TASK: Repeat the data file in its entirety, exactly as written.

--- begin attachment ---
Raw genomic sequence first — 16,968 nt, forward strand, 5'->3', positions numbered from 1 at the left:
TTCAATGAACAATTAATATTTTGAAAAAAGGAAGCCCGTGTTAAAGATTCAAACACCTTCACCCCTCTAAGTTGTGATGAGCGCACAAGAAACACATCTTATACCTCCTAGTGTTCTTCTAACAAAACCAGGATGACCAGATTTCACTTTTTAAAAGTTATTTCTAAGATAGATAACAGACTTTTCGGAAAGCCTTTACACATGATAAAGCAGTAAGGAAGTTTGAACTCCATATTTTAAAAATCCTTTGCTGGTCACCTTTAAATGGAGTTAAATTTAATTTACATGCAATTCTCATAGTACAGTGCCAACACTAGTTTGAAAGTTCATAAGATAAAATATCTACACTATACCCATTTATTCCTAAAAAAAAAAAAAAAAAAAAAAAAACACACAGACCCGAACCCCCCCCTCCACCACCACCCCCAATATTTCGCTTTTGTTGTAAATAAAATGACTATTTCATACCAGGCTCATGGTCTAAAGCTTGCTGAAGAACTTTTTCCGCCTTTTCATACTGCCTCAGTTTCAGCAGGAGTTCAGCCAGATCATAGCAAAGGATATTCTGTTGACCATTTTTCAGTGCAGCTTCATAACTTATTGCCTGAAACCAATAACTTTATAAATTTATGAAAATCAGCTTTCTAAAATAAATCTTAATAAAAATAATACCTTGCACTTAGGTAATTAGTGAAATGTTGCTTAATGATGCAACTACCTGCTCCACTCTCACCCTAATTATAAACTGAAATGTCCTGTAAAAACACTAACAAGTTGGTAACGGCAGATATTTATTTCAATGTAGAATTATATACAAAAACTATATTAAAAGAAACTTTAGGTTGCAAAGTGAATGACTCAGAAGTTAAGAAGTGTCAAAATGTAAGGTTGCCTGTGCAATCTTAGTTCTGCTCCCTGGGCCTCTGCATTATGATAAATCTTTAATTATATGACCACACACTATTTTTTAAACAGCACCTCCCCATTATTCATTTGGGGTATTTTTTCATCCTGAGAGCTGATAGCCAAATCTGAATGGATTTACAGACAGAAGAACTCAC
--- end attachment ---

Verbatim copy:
Raw genomic sequence first — 16,968 nt, forward strand, 5'->3', positions numbered from 1 at the left:
TTCAATGAACAATTAATATTTTGAAAAAAGGAAGCCCGTGTTAAAGATTCAAACACCTTCACCCCTCTAAGTTGTGATGAGCGCACAAGAAACACATCTTATACCTCCTAGTGTTCTTCTAACAAAACCAGGATGACCAGATTTCACTTTTTAAAAGTTATTTCTAAGATAGATAACAGACTTTTCGGAAAGCCTTTACACATGATAAAGCAGTAAGGAAGTTTGAACTCCATATTTTAAAAATCCTTTGCTGGTCACCTTTAAATGGAGTTAAATTTAATTTACATGCAATTCTCATAGTACAGTGCCAACACTAGTTTGAAAGTTCATAAGATAAAATATCTACACTATACCCATTTATTCCTAAAAAAAAAAAAAAAAAAAAAAAAACACACAGACCCGAACCCCCCCCTCCACCACCACCCCCAATATTTCGCTTTTGTTGTAAATAAAATGACTATTTCATACCAGGCTCATGGTCTAAAGCTTGCTGAAGAACTTTTTCCGCCTTTTCATACTGCCTCAGTTTCAGCAGGAGTTCAGCCAGATCATAGCAAAGGATATTCTGTTGACCATTTTTCAGTGCAGCTTCATAACTTATTGCCTGAAACCAATAACTTTATAAATTTATGAAAATCAGCTTTCTAAAATAAATCTTAATAAAAATAATACCTTGCACTTAGGTAATTAGTGAAATGTTGCTTAATGATGCAACTACCTGCTCCACTCTCACCCTAATTATAAACTGAAATGTCCTGTAAAAACACTAACAAGTTGGTAACGGCAGATATTTATTTCAATGTAGAATTATATACAAAAACTATATTAAAAGAAACTTTAGGTTGCAAAGTGAATGACTCAGAAGTTAAGAAGTGTCAAAATGTAAGGTTGCCTGTGCAATCTTAGTTCTGCTCCCTGGGCCTCTGCATTATGATAAATCTTTAATTATATGACCACACACTATTTTTTAAACAGCACCTCCCCATTATTCATTTGGGGTATTTTTTCATCCTGAGAGCTGATAGCCAAATCTGAATGGATTTACAGACAGAAGAACTCAC